|Edinburgh Royal Infirmary||The new infirmary at Edinburgh was opened on Wednesday. The late Mr D. Bryce, RSA, was intrusted with the planning of the buildings, of which his nephew and partner, Mr John Bryce, has superintended the completion. The style adopted is the old Scotch Baronial. The Lauriston facade presents a central elevation 100 feet long, with the height of three stories, in addition to a half-sunk basement. From each side of this central building, which is partly appropriated as administrative accommodation, there run out, in the same line, three tiers of corridors giving access to the wards of the Surgical Hospital, and offering, in the front view, as many ranges of large three-light windows surmounted by a stone balustrade. These corridors are continued from end to end of the buildings, and on their north side there are carried out, at right angles, towards Lauriston, four pavilions or blocks of wards, severally measuring 128 feet in length, with an extreme width of 33 feet 2in. In their side elevations the several pavilions show ranges of plain windows, the walls being relieved with string-courses and diversified at the top with stepped gables, small turrets, and chimneys characteristic of the style. The masonry throughout is ashlar, with tooled facings to doors, windows, and gable-heads. There is accommodation for 600 patients. The amount of space provided for each patient varies from 2,350 to 2,380 cubic feet, as compared with 1,800 cubic feet allowed in St Thomas' Hospital, London, and 1,226 cubic feet in Fort Warren, Massachusetts. [Building News 31 October 1879 p536]|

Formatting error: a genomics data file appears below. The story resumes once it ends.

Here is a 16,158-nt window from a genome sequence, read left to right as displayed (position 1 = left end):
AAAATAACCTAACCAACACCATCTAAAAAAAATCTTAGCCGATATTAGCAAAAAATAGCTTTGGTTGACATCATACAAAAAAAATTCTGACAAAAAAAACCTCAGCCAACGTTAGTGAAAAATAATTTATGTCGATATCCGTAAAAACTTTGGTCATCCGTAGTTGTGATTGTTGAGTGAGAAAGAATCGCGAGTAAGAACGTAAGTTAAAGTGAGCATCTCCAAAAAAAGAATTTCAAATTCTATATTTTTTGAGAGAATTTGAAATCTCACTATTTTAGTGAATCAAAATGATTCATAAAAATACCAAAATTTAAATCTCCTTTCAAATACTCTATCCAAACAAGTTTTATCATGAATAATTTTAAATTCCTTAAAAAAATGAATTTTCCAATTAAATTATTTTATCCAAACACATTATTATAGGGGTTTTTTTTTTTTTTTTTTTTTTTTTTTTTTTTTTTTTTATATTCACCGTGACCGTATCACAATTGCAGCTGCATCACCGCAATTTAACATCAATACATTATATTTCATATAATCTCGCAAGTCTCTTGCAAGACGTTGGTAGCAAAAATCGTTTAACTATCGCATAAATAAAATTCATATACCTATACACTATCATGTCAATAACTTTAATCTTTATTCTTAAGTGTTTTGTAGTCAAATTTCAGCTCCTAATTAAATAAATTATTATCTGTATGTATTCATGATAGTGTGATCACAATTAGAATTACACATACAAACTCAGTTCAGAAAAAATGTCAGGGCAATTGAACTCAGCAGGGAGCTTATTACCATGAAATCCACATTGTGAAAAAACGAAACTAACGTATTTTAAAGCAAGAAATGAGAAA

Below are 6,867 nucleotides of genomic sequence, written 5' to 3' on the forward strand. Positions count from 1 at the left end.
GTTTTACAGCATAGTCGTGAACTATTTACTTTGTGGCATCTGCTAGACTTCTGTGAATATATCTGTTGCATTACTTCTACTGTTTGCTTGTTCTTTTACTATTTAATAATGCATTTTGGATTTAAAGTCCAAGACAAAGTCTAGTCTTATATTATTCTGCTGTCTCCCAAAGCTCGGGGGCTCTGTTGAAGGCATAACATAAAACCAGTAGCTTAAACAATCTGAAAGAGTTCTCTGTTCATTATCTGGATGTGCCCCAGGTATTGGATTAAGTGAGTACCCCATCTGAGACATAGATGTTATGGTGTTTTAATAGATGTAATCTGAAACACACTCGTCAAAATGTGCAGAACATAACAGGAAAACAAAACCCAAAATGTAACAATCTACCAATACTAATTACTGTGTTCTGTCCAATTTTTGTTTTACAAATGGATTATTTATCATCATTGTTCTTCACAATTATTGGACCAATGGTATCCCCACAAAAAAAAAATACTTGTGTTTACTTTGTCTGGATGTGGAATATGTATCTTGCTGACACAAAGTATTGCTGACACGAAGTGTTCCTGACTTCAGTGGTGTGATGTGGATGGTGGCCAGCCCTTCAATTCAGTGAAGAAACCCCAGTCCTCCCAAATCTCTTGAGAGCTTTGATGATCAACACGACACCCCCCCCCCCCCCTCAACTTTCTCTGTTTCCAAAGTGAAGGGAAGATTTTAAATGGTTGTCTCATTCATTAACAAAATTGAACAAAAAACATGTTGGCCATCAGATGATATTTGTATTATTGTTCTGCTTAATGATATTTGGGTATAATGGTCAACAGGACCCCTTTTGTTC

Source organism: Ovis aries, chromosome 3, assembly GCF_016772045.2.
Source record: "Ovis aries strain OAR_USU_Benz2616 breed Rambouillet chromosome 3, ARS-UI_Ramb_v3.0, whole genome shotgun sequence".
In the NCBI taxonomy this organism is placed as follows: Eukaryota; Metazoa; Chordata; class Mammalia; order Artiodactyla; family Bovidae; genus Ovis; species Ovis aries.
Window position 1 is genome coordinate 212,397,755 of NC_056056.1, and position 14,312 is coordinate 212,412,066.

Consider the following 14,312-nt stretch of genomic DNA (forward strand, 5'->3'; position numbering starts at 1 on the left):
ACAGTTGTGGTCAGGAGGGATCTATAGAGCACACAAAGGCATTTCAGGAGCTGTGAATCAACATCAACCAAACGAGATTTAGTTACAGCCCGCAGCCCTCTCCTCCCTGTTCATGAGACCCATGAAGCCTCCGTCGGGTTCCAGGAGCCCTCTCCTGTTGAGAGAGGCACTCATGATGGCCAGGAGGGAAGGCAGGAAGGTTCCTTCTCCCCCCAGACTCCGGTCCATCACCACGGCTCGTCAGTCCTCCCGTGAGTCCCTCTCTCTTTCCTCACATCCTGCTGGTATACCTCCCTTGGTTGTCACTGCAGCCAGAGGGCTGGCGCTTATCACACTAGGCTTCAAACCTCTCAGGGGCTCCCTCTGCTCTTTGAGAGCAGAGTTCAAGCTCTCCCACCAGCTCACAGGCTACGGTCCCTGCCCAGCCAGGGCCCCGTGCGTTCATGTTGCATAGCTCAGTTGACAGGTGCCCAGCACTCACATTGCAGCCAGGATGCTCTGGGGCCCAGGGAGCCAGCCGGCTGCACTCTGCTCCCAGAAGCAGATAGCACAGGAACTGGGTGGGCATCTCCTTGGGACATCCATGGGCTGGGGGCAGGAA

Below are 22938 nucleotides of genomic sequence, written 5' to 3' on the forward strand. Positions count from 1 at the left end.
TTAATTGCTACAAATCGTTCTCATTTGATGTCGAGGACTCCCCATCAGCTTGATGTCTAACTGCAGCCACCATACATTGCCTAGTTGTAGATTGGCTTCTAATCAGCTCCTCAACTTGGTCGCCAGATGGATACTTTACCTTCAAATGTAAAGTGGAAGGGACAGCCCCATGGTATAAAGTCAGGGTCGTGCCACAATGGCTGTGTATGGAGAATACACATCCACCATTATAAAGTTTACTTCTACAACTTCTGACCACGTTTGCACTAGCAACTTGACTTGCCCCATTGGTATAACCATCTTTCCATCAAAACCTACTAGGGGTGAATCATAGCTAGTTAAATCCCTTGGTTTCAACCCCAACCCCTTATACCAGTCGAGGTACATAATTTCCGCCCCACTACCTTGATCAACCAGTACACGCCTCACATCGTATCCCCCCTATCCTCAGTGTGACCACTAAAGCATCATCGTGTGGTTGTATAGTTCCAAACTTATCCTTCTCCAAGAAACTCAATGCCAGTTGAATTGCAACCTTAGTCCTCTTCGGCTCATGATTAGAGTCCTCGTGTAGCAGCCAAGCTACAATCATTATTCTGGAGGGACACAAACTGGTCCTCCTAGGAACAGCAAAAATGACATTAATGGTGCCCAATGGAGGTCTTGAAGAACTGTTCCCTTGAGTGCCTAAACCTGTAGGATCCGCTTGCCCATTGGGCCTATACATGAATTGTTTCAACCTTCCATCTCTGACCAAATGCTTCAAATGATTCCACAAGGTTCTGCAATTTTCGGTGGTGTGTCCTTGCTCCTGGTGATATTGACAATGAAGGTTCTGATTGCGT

CHECK 1890s journal references - are these for work by George Washington Browne?
Structural Engineers Phase 1 Blyth & Blyth; Service Engineers Steensen, Varming & Mulcahy; QS George Berry & Partners; main contractor W & J R Watson